Citing latest figures, Atty. Edwin dela Cruz of the International Seafarers’ Action Center (ISAC) said that there are about 400,000 stranded seafarers languishing in ships, ports, airports and in host countries. Prior to the pandemic, there were already up to 1.5 Million seafarers worldwide, and among them are 700,000 Filipino seafarers but only 420,000 are hired at any given time. Dela Cruz discussed the various issues faced by seafarers including the high cost of commercialized education, contractualization and the absence of security of tenure. He pointed out that although the 2006 Maritime Labour Convention already contains laudable provisions, it needs enactment of a pertinent legislation in order for it to be enforced locally. “The very good provisions of the Maritime Labour Convention should be implemented through the Magna Carta of Seafarers,” Dela Cruz stated’ 

Among the Magna Carta stipulations being pushed by ISAC are the following: compensation for illness and injury due to fatigue, stress, emotional trauma, due to sea voyage; rights of cadets to decent wages and banning OJT charges exacted by shipping companies; regularization after working cumulatively for 1-year; right to organize; right to raise complaints from third party representatives; and access to shore leave.

The Magna Carta for Seafarers or House Bill 6588 was filed by the Makabayan Bloc on 11 March. “We have high expectations that the Magna Carta for Seafarers will be approved. Nevertheless, without political will from the Philippine government to enforce it, it will be spineless so it is really important that seafarers organize themselves.”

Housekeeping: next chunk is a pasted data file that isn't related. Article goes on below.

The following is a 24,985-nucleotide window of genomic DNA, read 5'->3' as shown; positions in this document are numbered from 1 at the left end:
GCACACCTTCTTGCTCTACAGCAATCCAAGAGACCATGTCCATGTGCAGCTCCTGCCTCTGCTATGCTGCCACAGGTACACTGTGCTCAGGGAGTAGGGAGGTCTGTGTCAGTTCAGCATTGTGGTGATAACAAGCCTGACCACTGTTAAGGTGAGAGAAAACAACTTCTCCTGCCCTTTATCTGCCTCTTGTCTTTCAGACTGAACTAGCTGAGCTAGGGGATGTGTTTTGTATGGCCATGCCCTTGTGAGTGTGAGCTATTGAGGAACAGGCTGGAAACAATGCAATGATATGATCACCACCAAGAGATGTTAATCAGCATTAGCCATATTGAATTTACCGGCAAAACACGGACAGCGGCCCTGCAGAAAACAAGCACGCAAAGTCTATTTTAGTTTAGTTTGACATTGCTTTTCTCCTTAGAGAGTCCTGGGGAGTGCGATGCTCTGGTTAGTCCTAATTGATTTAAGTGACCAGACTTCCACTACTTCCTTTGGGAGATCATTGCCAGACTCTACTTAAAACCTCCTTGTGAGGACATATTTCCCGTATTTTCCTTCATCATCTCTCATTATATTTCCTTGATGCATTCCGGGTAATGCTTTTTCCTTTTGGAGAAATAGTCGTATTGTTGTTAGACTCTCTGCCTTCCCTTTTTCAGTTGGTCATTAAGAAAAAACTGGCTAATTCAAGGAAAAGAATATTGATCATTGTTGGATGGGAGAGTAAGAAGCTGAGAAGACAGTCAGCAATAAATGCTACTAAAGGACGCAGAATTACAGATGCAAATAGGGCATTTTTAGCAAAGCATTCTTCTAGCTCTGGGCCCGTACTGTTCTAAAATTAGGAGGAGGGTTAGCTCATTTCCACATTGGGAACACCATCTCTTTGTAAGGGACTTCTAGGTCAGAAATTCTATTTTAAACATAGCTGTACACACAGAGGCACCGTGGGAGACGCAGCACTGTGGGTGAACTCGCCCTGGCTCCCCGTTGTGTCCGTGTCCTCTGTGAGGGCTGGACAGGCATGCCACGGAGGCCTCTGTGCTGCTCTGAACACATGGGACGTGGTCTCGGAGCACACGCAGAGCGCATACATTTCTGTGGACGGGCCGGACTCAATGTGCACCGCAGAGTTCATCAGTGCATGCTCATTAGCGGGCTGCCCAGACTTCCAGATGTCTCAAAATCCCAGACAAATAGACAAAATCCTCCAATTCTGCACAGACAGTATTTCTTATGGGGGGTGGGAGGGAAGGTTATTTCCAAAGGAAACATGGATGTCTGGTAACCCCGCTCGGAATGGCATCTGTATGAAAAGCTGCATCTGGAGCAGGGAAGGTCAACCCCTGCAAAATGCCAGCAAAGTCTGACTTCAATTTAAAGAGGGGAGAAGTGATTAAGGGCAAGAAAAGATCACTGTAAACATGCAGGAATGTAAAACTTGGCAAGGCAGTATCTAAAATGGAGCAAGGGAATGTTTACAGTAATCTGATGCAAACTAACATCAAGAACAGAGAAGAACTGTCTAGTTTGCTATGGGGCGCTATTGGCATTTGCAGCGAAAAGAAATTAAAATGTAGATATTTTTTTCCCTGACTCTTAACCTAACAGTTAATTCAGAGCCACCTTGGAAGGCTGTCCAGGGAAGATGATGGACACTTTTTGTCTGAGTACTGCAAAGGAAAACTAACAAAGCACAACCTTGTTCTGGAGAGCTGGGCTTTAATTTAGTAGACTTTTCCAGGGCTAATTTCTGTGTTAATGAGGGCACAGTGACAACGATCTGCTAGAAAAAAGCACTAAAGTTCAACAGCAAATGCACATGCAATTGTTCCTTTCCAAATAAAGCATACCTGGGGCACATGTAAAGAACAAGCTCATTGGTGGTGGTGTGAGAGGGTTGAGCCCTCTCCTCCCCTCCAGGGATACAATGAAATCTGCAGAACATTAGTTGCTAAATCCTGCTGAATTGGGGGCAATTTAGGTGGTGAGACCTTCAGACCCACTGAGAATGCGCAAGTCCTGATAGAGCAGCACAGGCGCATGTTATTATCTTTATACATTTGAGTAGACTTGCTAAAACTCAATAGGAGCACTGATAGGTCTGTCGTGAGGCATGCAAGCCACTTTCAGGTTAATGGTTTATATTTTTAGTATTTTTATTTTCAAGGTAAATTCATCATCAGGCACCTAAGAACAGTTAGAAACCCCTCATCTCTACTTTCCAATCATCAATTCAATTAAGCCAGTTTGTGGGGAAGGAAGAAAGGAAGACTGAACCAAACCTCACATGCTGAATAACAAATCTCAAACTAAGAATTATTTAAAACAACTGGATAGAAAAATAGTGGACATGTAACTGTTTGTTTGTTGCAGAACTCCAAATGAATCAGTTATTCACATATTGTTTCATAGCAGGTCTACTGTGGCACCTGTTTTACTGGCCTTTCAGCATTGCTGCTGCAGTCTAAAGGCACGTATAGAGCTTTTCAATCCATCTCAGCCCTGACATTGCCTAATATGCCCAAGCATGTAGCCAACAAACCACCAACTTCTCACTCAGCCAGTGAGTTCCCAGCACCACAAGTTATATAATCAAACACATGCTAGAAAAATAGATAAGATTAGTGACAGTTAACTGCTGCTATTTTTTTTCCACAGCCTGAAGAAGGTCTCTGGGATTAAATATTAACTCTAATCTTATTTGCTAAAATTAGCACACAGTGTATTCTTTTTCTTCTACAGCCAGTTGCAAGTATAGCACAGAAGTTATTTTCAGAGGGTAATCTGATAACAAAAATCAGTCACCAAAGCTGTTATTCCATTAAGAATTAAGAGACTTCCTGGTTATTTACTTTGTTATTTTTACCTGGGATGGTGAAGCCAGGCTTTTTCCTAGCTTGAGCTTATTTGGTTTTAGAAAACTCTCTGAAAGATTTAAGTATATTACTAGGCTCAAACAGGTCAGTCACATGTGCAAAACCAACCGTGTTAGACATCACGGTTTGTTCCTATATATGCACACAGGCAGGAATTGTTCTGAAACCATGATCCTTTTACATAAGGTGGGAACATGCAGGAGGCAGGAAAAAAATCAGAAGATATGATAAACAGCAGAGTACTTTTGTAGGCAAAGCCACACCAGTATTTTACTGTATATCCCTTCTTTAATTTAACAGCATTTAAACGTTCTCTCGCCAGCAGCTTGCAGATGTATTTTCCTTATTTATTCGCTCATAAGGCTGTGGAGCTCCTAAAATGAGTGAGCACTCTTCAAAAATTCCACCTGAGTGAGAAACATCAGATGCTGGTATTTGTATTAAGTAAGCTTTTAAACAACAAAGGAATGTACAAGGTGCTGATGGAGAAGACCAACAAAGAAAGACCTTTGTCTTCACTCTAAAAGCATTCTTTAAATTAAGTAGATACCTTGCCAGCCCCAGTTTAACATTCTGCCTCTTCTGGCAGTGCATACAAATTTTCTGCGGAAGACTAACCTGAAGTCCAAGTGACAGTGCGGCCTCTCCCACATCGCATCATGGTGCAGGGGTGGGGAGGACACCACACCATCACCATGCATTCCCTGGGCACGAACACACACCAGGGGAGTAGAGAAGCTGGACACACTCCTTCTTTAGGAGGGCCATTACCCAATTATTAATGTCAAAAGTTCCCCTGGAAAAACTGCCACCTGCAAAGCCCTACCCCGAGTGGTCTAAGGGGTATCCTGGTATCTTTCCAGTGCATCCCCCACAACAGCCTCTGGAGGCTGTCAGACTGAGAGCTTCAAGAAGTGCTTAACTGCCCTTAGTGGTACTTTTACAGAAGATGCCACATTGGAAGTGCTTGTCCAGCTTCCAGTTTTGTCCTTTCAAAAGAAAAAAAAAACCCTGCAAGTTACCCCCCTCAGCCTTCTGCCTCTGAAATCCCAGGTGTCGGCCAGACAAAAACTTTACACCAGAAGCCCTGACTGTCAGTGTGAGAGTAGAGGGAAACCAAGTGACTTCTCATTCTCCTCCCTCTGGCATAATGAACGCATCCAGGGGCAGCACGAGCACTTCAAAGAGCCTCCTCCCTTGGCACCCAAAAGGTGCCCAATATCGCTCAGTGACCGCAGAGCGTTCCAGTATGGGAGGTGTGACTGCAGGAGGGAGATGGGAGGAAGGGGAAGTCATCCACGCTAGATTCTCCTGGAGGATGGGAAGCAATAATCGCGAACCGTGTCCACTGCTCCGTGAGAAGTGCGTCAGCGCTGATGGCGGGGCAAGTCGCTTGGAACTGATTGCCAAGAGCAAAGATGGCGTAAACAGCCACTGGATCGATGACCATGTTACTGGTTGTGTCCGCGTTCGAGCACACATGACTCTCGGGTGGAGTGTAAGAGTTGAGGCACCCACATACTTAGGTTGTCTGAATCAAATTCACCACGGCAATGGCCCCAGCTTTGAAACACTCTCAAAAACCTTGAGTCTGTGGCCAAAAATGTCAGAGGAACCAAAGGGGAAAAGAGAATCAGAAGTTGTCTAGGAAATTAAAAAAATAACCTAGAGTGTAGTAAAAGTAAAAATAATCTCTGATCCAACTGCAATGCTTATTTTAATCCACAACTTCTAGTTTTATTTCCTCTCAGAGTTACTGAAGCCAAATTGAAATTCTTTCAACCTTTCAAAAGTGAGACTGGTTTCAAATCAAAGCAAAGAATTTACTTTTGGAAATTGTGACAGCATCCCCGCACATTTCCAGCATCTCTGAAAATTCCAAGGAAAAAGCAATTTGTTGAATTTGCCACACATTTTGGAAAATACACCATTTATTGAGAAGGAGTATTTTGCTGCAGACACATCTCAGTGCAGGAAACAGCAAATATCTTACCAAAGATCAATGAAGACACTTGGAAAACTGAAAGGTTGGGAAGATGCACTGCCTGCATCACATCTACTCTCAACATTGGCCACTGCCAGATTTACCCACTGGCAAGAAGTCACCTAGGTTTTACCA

Loved ones and family members of Filipino seafarers who spoke in the program likewise gave their all-out support for the bill and expressed their gratefulness to all groups upholding the rights and welfare of seafarers. Most of these groups also work with the families of seafarers like the Mission To Seafarers (MTS). Lailani Tolentino of MTS saluted the ‘Front liners of the Sea’ for their hard work in maintaining the world’s supply chain. MTS has been mobilizing its volunteers and staff to provide food relief, free transportation and counselling services to seafarers and their families. 

Meanwhile, Fr. Jun Mark Yañez of the German Seamen’s Mission said, “We have always been helping our seafarers but we would like to see more of these initiatives from the government.” This was backed by Elmer Labog, chairperson of Kilusang Mayo Uno. “Due to the pandemic, distressed and displaced Filipino workers, both seabased and land based, are returning in huge droves back to the Philippines. During our visit to stranded OFWs neglected in NAIA’s airport terminals, I personally saw the ugly truth behind the Duterte government’s loudly vaunted ‘VIP treatment’ of OFWs. As for DOLE’s (Department of Labour and Employment) AKAP cash assistance program, it is more appropriate to call it DOLE APAK (trample) because it is not true that the vast majority of OFWs are able to avail of such aid. Our support for Makabayan Bloc’s Magna Carta for Seafarers anchors on our strong demand to the Duterte government to respect the basic interest of workers in terms of wages, benefits and rights,” Labog concluded.